Another Trinity Racing rider, Tom Gloag, was an obvious pick for us this year. Of all the British under-23s last season, his performances were by far the most impressive, Tom Pidcock not withstanding. Despite riding in the service of Pidcock at the fearsome Baby Giro, he finished 14th overall, including two top 10 finishes on the toughest two stages of the race. He then topped his season off by finishing 7th on Spain’s biggest amateur one day race, the Memorial Valenciaga.
The fact I had been able to stay with Tom for so long on the climb felt more significant than the final result for meTom Gloag
He’s yet another rider from the long list of talented graduates from the VC Londres factory (which already includes Ethan and Leo Hayter, Fred Wright and Jacob Vaughan, to name but a few). When we asked our former journal-writer George Jary (also a VC Londres graduate) about him, he said, “Tom is pure passion on a bike. A style reminiscent of Dan Martin, not scared to go long and a hunger to race. Never phased by setbacks Tom gets on with it and gets stuck in.”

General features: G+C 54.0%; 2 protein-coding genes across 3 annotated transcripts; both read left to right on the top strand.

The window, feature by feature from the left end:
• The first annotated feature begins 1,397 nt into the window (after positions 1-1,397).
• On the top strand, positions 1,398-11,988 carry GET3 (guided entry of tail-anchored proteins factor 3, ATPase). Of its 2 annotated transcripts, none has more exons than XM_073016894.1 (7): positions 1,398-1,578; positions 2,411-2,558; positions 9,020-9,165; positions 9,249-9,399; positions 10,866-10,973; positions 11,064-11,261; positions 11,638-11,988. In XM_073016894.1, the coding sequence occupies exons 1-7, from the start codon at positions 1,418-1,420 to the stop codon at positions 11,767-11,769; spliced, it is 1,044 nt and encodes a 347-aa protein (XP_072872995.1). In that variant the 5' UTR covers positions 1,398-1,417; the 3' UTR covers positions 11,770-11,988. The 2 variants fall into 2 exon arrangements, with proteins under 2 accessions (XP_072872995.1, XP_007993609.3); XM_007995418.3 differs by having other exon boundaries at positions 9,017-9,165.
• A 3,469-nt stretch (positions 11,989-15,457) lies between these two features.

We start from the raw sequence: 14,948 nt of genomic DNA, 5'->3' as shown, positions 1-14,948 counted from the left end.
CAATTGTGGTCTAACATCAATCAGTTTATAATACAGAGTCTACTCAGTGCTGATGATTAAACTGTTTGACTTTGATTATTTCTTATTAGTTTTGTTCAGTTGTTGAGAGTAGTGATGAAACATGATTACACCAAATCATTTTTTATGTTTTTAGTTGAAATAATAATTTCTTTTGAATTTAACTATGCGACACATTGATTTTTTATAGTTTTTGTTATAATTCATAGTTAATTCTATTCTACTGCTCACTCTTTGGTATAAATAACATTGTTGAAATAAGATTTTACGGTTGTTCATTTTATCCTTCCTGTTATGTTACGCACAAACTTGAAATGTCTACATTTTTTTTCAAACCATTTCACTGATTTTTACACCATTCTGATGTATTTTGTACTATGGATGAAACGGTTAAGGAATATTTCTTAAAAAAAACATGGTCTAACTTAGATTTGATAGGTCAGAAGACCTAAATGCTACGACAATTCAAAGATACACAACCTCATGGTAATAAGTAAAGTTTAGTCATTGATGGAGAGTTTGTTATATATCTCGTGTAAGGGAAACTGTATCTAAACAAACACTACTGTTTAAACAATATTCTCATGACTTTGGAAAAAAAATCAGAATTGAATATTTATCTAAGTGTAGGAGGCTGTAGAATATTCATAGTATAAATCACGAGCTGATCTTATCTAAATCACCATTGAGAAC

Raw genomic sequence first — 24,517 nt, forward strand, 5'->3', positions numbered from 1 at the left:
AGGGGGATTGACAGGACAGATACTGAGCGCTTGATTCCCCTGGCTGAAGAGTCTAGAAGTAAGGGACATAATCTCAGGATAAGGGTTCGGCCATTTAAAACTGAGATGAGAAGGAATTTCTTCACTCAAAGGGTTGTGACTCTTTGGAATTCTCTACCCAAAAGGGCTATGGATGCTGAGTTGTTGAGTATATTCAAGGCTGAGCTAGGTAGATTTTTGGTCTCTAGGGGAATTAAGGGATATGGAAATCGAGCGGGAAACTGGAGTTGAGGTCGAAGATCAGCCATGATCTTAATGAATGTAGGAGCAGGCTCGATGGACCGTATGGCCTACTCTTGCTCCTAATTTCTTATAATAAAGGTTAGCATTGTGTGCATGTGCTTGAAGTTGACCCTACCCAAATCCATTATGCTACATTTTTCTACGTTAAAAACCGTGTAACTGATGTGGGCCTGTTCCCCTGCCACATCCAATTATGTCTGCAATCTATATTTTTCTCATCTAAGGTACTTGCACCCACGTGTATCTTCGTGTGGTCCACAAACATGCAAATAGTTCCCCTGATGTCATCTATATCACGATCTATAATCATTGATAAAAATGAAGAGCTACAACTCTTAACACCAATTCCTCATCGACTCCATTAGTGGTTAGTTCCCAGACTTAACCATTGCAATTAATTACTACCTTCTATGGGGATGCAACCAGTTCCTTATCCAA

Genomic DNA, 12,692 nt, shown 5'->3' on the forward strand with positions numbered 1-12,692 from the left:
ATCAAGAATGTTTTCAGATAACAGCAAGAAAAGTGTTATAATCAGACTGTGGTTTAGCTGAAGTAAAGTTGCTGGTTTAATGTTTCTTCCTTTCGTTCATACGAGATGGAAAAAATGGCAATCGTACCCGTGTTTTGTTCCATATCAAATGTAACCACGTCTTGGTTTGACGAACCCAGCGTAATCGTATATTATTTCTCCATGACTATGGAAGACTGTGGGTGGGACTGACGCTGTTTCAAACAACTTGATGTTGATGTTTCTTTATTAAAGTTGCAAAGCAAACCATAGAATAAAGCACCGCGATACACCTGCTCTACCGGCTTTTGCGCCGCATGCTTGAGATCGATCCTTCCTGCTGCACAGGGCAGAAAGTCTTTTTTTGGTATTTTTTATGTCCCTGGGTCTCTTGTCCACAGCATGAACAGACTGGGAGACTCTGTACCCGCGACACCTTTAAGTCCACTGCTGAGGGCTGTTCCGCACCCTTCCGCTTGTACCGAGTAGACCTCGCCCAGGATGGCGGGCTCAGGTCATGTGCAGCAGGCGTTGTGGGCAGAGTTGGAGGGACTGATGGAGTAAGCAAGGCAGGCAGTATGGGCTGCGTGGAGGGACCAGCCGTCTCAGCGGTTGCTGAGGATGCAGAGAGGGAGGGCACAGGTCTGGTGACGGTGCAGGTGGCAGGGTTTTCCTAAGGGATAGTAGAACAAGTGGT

As a junior, he took a stage win and finished second overall at the Kingdom Junior Classic, was third overall at the Sint-Martinusprijs Kontich Juniors stage race, and also took wins in the Spanish junior one-day races Zumarraga and Torneo Euskal Herria. He then capped the year off with a stage win in the Junior Tour of Wales (a race in which he also completely stuffed up him start in the time trial, losing nine and a half minutes in the process – a tale he recounts on our recent podcast interview with him). He’s spent his off-season in Colombia, racing and training with Esteban Chaves. If Chaves’ form at the Volta Catalunya is anything to go by, Gloag could be on course for another stellar season.